Entrepreneur Mag says small business needs better broadband

Entrepreneur Magazine outlines three problems they see facing potential entrepreneurs:

  1. Affordable education solves obsolescence – alternatives when jobs are lost to robotics
  2. Millions lack internet access
  3. Packing the backup chute – need for stability

Here’s what they have to say about internet access…


For some American would-be entrepreneurs, there’s still a substantial hurdle to overcome, and it’s something almost anyone reading this takes for granted; internet access.

In 1977, more than two out of every ten U.S. startups were in rural areas. Today, when high-speed internet service is a business essential, that ratio is just over one in ten. The reality is that 39 percent of rural Americans (23 million people) lack access to broadband internet speeds. Rural areas often receive “hand me down” equipment after it has been used in larger urban areas, which means rural internet service is forever behind the times.

Joel Young runs his video and animation business out of his rural Ohio home where he struggles with unreliable connectivity and speeds a fraction of what urban and suburban communities get. Joel’s is the exact kind of business that could flourish in a rural area, pulling in customers from a global marketplace without relying on local demand, but without reliable access and equal speed, businesses like Joel’s struggle to ever get off the ground and simply don’t have the same chances to succeed.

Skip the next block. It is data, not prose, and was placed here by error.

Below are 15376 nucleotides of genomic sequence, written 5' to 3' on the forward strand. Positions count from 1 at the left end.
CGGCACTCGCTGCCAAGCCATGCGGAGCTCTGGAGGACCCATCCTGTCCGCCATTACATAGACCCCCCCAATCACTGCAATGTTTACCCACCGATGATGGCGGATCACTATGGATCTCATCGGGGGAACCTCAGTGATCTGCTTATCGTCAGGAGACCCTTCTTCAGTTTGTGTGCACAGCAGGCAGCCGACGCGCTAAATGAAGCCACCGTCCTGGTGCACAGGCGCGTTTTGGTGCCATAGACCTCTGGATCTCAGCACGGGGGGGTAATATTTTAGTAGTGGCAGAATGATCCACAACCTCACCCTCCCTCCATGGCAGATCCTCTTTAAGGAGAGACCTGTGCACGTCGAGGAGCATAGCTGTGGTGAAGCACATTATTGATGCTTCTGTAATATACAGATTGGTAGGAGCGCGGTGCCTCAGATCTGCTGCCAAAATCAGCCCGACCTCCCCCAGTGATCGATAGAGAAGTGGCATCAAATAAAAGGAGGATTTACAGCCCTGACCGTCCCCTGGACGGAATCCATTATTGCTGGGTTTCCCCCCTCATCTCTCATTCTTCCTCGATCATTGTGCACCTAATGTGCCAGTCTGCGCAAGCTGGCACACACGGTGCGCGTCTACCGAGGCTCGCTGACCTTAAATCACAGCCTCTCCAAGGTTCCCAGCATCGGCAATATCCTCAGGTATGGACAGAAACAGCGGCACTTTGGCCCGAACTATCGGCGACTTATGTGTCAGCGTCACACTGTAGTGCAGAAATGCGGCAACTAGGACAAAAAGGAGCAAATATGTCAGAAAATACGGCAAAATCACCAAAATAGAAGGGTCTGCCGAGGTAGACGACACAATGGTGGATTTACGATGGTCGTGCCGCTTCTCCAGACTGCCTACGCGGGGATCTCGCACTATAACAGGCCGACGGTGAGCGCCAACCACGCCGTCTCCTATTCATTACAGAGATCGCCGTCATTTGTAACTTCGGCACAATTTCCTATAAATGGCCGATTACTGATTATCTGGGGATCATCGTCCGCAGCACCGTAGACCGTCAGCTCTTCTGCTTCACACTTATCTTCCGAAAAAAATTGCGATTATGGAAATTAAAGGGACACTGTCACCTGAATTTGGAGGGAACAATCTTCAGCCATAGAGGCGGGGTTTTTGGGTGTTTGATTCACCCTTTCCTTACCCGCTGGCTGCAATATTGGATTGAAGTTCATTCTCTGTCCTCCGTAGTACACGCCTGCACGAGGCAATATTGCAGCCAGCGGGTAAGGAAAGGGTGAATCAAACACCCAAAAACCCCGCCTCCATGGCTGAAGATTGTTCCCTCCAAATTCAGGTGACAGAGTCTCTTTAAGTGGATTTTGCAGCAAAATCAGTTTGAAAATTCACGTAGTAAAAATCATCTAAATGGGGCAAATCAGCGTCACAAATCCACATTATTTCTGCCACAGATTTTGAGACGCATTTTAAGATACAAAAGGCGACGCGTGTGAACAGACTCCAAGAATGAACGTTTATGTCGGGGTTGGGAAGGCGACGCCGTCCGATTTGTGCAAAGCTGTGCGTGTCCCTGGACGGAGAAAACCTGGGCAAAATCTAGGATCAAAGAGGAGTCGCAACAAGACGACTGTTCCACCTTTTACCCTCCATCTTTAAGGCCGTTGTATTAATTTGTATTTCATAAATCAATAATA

The Obama Administration introduced the National Broadband Plan in 2010, following the example of previous generations that brought electricity and telephone connectivity to every home in the country. They understood universal access is crucial for the development of the country. While President Trump and Congressional leaders have made statements around infrastructure spending, the FCC is killing a program to bring high-speed internet to low-income households with children. You could argue the administration is working against expanding crucial infrastructure.

Webinar: How small Minnesota companies can connect to Cash for STEM Internships

This looks like a great opportunity for the right business. For businesses in rural areas, it’s a nice way to introduce a young person to your community. The webinar is hosting by the MHTA (MN High Tech Association) but the webinar and the opportunity is not restricted to members…

Webinar: How small Minnesota companies can connect to Ca$h for STEM Internships | Minnesota High Tech Association

Do you work for or with small companies looking for science, technology, engineering or math (STEM) interns? Have you heard of SciTechsperience, a state-funded program that helps employers cover 50% of a STEM intern’s wages up to $2,500?

Hosts:                   Becky Siekmeier, SciTechsperience Internship Program at MHTA
Date:                     Thursday, February 23, 2017
Time:                    1:30 PM CST
Duration:             60 Minutes
Location:             Online
Cost:                      FREE